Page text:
Following the admission of two female members to Augusta National, the R&A has taken heat for its male-only membership. According to the report, they have not issued a statement in response to either the sports minister's or the Olympic Chairman's comments.

The R&A, founded in 1754, acts as the governing body of golf outside the U.S. and Mexico and has never had a female member. Admission to the 2,400 member club is by invitation only. According to a report by Golf Today, prior to receiving an invitation, a member must propose your admission, be seconded by another member, and then supported by an additional 20.

November 08, 2012

Truth & Rumors: British Olympic official calls on R&A to admit women members

Posted at 12:55 PM by Samantha Glover

According to a report by the BBC, Lord Moynihan, outgoing chairman of the British Olympic Association, wants to see the R&A admit women members.

"It is remarkable that Augusta has changed, but the Royal and Ancient is still there having not entitled and allowed complete equality of opportunity for women in this country."

Augusta National made history in August when it announced that the famous men's only club admitted it's first two women members; Condoleezza Rice and Darla Moore. Moynihan thinks the all-male R&A should follow suit.

"It should be an embedded characteristic of 21st century sport, especially when you see the contribution the athletes make."

"Let's get real and let's get on with the job of providing equality of opportunity across sports, sports administration as well as sporting opportunity."

 

October 31, 2012

Truth & Rumors: Keegan Bradley would consider legal action to block belly putter ban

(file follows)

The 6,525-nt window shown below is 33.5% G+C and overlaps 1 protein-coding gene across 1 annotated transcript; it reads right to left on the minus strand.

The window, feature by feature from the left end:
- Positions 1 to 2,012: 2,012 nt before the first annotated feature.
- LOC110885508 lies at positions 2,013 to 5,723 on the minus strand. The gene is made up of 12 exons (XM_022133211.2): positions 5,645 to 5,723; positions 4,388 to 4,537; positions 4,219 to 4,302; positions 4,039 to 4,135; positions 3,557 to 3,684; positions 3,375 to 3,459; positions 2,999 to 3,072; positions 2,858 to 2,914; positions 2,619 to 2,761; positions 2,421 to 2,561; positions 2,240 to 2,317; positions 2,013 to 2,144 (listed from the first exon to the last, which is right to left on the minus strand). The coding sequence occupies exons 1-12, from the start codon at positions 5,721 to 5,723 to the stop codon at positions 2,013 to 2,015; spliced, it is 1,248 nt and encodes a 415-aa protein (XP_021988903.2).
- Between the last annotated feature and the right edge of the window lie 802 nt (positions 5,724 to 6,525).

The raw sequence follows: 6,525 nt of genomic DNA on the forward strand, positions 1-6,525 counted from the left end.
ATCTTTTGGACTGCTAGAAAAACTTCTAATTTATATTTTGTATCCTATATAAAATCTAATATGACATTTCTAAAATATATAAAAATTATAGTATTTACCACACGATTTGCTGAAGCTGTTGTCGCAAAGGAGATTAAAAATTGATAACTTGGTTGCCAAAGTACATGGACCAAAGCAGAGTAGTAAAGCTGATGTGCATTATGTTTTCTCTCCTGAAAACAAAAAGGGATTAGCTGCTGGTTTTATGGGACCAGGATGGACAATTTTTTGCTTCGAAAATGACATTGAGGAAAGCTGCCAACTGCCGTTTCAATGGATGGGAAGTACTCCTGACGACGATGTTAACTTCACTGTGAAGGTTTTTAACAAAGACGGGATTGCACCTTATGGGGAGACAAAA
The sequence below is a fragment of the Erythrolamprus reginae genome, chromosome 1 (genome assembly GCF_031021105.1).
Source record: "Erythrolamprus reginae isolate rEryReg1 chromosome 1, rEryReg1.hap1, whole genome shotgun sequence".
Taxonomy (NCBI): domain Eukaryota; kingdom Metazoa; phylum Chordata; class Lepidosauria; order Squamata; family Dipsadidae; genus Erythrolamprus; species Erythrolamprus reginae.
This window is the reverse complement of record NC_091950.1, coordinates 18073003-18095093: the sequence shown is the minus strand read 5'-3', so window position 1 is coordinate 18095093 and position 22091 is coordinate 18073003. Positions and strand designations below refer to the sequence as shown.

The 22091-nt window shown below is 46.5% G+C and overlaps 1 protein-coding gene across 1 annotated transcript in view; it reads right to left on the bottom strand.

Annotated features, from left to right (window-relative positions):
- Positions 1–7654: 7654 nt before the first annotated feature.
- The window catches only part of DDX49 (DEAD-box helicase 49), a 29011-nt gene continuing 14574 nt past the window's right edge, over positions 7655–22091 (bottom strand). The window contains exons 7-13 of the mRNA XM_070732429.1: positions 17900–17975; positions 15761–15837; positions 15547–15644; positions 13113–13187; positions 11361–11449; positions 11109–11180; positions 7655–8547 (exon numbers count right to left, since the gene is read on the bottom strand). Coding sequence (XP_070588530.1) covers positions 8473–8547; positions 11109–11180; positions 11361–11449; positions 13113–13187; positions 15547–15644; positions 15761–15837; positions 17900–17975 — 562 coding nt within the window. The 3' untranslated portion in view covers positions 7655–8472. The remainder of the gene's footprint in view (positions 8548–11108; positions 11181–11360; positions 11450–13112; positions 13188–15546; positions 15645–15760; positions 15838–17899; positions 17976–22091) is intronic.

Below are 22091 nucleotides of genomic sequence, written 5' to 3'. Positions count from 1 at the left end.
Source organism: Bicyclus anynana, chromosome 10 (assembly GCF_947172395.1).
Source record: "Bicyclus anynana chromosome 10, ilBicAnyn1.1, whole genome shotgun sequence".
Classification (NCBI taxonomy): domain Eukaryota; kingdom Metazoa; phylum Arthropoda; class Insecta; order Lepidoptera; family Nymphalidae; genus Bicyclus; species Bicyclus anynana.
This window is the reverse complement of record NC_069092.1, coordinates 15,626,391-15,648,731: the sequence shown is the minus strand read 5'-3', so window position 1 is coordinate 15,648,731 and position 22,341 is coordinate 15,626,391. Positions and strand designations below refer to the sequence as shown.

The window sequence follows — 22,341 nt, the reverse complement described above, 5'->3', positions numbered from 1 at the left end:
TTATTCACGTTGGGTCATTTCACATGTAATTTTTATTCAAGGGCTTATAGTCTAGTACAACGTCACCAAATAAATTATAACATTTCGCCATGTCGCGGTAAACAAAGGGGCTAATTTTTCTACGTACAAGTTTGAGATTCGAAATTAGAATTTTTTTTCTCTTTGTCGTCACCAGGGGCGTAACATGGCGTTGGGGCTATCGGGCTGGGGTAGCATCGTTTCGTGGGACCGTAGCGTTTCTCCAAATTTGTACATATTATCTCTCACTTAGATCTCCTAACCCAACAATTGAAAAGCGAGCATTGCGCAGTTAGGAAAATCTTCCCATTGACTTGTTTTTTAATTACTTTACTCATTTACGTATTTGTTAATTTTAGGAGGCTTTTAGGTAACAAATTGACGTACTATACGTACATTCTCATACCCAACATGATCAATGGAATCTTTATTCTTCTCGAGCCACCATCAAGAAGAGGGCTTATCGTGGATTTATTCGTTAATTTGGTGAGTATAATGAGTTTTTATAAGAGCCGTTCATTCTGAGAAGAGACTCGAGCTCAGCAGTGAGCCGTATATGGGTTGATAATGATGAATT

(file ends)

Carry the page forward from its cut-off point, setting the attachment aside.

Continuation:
Posted at 11:05 AM by Mark Dee

Bradley_longputter_webIf Keegan Bradley is forced to give up his long putter, he plans to go down swinging it.

Bradley told Golfweek's Alex Miceli, who is reporting from China, that he'd consider taking golf's governing bodies to court to defend the anchored putting stroke:

“I'm going to do whatever I have to do to protect myself and the other players on Tour,” Bradley said. “I look at it as a whole, as us all together. I don't look at it as much about myself. I think that for them to ban this after we've done what we've done is unbelievable.”

Bradley, the first player to win a major with a long putter, has spoken out most aggressively, but other pros are upset that they have been largely bypassed in the decision-making process, and some expect player resistance as the process moves along.

Among those players is Ernie Els, who, after a period of opposition to the belly putter, seems to be softening his stance since he began using one. Funny what a major title will do:

“They’re going to have a couple of legal matters coming their way,” Els said here, indicating the USGA and R&A. “It's going to be a bit of an issue now. I’ve been against it, but since I’ve been using it, it still takes a lot of practice, and you have to perfect your own way of putting with this belly.”

Despite player resistance, the USGA and R&A appear to be moving toward a rule change, which some expect by the end of the year.

(Photo caption: Bradley lines up a putt during the final round of the Bridgestone Invitational in August. He won the event. AP Photo)